OK, so I didn't get a picture of the plane, but they do have one (and a boat.) You can see it on the slide show on the home page of the Museum of Transportation home page.
This is the whole reason we stopped. I heard years ago that the Transportation Museum had salvaged and reassembled an entire unit of the Coral Court Motel, and I am a big fan of Route 66 landmarks.
As you can see, whoever told me that an "entire unit" had been reassembled was exaggerating a bit. However according to the Coral Court website, the Museum is trying to raise money to rebuild the entire unit outside. I'm curious to know if that is still the plan.
I hadn't been to the Museum of Transportation since I was a kid. The automobile building is new to me. There are a couple dozen cars and trucks, and in addition to the Coral Courts unit, there's also a pretty nifty Drive-In display.
I wish I could blame this on lack of notebook, but I just didn't read the signs. My educated guess is that this stuff came from the Route 66 Drive In that used to be on Watson Road (aka Route 66) in Crestwood, MO.
The real claim to fame in the automobile building is the 1960 DiDia, also known as the Bobby Darin Dream Car. This car was built by a clothing designer, Andy DiDia, for Bobby Darin, and took 7 years and $153,000 to build. It is freakishly beautiful, kind of like the Graceland Jungle Room of cars.
The second floor mezzanine contains a collection of speedometers and old license tags, infinitely more interesting and artistic than it sounds, along with several hands-on exhibits about how different parts of a car work.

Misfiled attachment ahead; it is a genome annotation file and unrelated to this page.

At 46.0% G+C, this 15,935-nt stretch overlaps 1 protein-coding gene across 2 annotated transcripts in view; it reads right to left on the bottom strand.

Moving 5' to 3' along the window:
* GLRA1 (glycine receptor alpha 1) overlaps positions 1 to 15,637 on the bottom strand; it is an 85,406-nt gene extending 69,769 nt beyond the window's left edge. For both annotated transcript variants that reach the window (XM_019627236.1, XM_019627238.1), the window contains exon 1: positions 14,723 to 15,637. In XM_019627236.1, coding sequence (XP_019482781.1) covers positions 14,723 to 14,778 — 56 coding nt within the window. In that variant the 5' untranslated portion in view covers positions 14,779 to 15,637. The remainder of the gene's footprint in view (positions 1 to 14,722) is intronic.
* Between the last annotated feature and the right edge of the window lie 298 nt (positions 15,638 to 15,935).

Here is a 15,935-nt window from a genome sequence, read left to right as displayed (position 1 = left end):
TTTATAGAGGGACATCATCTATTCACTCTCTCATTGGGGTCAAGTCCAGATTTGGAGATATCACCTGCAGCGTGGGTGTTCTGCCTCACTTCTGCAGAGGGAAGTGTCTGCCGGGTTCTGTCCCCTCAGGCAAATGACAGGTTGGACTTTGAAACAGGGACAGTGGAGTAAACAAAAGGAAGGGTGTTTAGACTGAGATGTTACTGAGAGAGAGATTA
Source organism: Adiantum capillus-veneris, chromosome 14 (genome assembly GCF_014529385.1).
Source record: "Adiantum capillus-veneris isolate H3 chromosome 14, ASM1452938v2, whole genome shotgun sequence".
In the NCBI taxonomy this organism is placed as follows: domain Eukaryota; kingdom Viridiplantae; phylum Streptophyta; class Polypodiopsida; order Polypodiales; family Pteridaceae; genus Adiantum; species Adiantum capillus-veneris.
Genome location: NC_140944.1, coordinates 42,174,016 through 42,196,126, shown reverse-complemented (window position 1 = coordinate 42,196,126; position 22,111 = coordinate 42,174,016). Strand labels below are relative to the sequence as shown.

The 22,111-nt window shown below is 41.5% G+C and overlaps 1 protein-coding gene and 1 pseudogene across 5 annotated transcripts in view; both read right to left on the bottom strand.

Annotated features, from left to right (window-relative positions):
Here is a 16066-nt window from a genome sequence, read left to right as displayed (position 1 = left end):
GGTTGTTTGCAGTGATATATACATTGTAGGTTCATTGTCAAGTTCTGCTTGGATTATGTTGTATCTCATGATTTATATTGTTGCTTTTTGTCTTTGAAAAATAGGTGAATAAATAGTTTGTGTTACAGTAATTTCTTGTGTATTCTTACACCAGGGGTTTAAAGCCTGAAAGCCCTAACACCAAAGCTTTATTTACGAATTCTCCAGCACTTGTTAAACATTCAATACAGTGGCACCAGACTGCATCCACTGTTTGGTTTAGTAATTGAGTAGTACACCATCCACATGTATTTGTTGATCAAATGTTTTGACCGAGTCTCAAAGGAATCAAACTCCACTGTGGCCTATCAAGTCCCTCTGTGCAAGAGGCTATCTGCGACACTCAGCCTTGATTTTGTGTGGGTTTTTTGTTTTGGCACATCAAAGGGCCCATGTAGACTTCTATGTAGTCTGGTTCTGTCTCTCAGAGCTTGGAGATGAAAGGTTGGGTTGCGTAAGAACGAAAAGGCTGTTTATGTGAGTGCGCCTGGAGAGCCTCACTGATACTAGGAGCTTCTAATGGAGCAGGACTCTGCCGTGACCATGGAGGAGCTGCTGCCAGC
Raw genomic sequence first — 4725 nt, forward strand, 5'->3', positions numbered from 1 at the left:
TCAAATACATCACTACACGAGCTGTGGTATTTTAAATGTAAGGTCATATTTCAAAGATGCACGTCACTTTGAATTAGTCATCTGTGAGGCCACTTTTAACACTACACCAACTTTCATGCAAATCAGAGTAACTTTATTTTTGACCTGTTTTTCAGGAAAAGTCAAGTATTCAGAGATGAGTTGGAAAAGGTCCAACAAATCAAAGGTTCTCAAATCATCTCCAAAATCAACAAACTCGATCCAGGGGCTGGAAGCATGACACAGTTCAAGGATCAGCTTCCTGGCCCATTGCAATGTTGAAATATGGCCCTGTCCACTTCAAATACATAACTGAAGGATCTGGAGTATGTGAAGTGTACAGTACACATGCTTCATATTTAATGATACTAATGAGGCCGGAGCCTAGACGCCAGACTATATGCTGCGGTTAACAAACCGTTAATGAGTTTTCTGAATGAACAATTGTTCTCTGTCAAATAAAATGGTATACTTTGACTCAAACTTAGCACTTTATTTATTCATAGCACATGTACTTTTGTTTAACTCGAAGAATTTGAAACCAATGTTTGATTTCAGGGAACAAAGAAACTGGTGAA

Onward to the train yard! I know very little about trains, so there isn't going to be a whole lot of commentary here. The train yards are what feels like miles upon miles of locomotives, cabooses, freight cars, passenger cars, and trolleys in various states of restoration. Everything you can think of that rides on tracks, they probably have one in here somewhere.
There is very little you can climb aboard in the train yard, but the cabooses are one of those things.
Here's a chemical car you can walk through the middle of.
My favorite section of the train yard is the old passenger cars, which make train travel seem delightful and romantic. Taking Amtrak across country these days sounds like torture, but if I could travel on a car like this with my Samsonite train case loaded with martini fixins like Nick and Nora I would do it in a second.
Here we have the Illinois Dynamometer Test Car. It was hard to get inside pictures through the grimy windows, but it's pretty cool. It's full of all kinds of gadgets for measuring locomotive performance.
The train yard is so big they have a trolley that will take you from one end to the other.
Between the two of us, Keith and I probably took 300 pictures, so I'm leaving out a TON of stuff. This is just a preview. You should see the rest for yourself! The Museum of Transportation is located at 3015 Barrett Station Road in St Louis, MO. Admission is $6 for adults, $4 for children and seniors, with additional cost to ride the trolley and the miniature train.